Thursday, April 30, 2009

New Hampshire Senate Passes Same-Sex Marriage Bill

by Kathleen Gilbert,

New Hampshire's senate this afternoon voted 13-11 to extend the definition of marriage to include same-sex couples, reports the Associated Press. The bill would make New Hampshire the fifth state to legalized same-sex "marriage," and the third to do so this month.

A last-minute amendment ensuring the right of religious clergy to decline performing same-sex "marriage" ceremonies, and allowing heterosexual couples to choose the words "bride" and "groom" on their marriage certificate rather than simply "spouse," helped gather critical support for the bill.

In late March the House passed a similar bill, which must now be rectified with the Senate version.

Gov. John Lynch has spoken in favor of true marriage in the past, but it is unclear whether he plans to veto the measure.

Read the full article here.

Update: Contact New Hampshire Governor John Lynch and ask him to veto the bill! (Thanks for the tip, Beetle Blogger!)


  1. If you live in N.H. call your governor and see if he'll veto. It's the last chance you'll get to speak up on this issue for a while.

  2. This is ridiculous. Same sex couples can never really marry each other. The law might call it marriage but their union will never be a marriage.

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  4. Secular Heretic, I respect that a same-sex marriage may not match your personal definition of marriage, but I think the New Hampshire legislation accommodates your views by allowing religious institutions to define marriage as they see fit, allowing for the much-lauded (appropriately, I might add) separation of church and state. However, with respect to the "true" definition of "marriage", that has been changing over time with a dynamism that makes almost any static definition of marriage a difficult endeavor. As better stated by the Empire State Pride Agenda, at (and which can be independently verified, I might add):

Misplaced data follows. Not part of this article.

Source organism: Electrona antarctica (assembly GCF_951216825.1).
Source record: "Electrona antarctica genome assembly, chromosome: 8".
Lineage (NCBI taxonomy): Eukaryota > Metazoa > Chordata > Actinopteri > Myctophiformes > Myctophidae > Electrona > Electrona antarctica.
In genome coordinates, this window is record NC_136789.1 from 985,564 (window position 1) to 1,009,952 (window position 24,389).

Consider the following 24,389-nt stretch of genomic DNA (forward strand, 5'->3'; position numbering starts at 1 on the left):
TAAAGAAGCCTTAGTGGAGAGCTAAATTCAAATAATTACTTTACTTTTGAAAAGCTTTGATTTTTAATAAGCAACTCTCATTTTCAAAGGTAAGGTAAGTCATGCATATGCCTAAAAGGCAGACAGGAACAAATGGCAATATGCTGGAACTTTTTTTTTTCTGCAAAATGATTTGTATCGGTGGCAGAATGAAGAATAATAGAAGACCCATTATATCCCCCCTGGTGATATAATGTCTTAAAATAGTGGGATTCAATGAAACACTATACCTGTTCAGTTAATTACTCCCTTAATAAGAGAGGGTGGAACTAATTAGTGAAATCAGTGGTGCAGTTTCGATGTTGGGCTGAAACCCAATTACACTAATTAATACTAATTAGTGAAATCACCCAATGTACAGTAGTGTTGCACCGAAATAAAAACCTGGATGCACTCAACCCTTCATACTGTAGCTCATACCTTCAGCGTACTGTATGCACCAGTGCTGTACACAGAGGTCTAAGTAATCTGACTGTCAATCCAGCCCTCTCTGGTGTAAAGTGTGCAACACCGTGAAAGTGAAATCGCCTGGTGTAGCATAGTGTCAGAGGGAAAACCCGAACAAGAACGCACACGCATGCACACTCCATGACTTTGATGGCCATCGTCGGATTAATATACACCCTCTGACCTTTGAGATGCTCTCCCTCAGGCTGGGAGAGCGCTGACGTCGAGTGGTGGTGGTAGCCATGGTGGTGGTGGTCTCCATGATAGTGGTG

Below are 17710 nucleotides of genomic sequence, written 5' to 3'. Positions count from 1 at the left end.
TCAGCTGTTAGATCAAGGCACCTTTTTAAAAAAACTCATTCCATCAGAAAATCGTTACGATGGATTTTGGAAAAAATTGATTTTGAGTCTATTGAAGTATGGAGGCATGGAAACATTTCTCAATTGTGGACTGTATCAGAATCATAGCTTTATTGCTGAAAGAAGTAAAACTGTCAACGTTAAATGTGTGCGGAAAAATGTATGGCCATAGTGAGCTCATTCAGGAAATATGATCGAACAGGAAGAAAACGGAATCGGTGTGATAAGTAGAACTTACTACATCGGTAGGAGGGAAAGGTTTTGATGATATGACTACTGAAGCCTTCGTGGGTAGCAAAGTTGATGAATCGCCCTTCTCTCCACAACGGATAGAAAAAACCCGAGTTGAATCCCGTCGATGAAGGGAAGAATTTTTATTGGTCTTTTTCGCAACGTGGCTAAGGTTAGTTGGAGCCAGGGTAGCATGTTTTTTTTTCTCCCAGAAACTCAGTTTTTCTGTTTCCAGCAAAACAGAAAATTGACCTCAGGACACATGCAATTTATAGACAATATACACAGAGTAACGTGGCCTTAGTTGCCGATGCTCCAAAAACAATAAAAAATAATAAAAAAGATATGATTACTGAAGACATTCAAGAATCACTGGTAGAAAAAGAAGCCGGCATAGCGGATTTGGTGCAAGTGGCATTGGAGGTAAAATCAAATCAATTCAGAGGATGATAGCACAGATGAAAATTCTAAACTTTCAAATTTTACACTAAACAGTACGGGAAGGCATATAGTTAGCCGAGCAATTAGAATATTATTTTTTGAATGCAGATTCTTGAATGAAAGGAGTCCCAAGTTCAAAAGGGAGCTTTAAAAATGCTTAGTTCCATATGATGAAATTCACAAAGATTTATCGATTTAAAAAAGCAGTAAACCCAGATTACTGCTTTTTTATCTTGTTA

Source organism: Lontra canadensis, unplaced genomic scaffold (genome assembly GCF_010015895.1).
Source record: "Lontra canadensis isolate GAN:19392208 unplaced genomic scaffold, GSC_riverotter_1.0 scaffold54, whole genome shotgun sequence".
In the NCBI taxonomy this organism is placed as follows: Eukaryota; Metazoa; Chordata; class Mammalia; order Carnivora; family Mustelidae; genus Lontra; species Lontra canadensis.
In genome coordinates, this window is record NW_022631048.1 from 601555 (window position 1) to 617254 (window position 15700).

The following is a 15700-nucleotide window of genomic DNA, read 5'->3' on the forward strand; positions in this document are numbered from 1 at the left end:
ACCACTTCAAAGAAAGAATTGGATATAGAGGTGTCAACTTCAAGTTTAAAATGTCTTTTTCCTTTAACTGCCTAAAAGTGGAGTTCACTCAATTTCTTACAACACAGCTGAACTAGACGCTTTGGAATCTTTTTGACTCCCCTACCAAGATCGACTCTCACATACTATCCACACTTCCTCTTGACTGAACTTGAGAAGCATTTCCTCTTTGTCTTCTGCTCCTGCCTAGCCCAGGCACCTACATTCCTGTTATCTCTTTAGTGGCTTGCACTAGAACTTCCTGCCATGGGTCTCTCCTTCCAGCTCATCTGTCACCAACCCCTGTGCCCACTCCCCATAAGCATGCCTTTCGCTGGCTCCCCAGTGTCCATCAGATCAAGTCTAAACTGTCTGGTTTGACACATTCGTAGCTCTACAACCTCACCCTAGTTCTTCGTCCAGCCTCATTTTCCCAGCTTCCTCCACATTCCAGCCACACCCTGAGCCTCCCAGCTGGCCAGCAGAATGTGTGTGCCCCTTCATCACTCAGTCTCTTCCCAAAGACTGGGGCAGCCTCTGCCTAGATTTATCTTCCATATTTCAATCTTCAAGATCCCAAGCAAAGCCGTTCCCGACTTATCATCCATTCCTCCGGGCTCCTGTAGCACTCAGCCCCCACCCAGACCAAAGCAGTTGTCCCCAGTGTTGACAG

Marriage is a dynamic institution that has evolved throughout history to meet the needs of society.

    In fact, much of what was associated with marriage in the past would today be incomprehensible to the majority of Americans. This includes arranged marriages, payment of a dowry, the legally inferior status of women in the marital relationship, polygamous marriages and royal and aristocratic marriage between relatives, such as first cousins.

    Here in America, it is easy to find an example in the not too distant past when the institution of marriage changed in a significant way. It was only six decades ago, in 1948, when California became the first state in the nation to say it was unconstitutional to prevent people of different races from marrying. At that time, 38 states still banned interracial marriage. Twenty years later, in 1967, the U.S. Supreme Court said the same thing for the whole United States in the famous Loving v. Virginia case.

    During the decades between one state first striking down a ban on interracial marriages and the rest of the nation following suit, proponents of the ban used the same language we hear today to fight marriage equality for lesbians and gay men, saying that interracial marriage was “unnatural,” that people of different races could not marry “by definition,” and that society would crumble if the definition of marriage was broadened to include more people. For example, one court decision in 1959 that upheld laws against interracial marriage actually stated: “Almighty God created the races white, black, yellow, malay and red, and he placed them on separate continents. And but for the interference with his arrangement there would be no cause for such marriages. The fact that he separated the races shows that he did not intend for the races to mix.”

  5. Adrian,
    Marriage, as defined by God since Adam and Eve, has always been between a man and a woman. Other variants and laws may change over time, but that truth is constant.

    I think what Secular Heretic is trying to say is that you can call an apple an orange, and even demand that everyone else does the same, but it is still an apple and will always be an apple.


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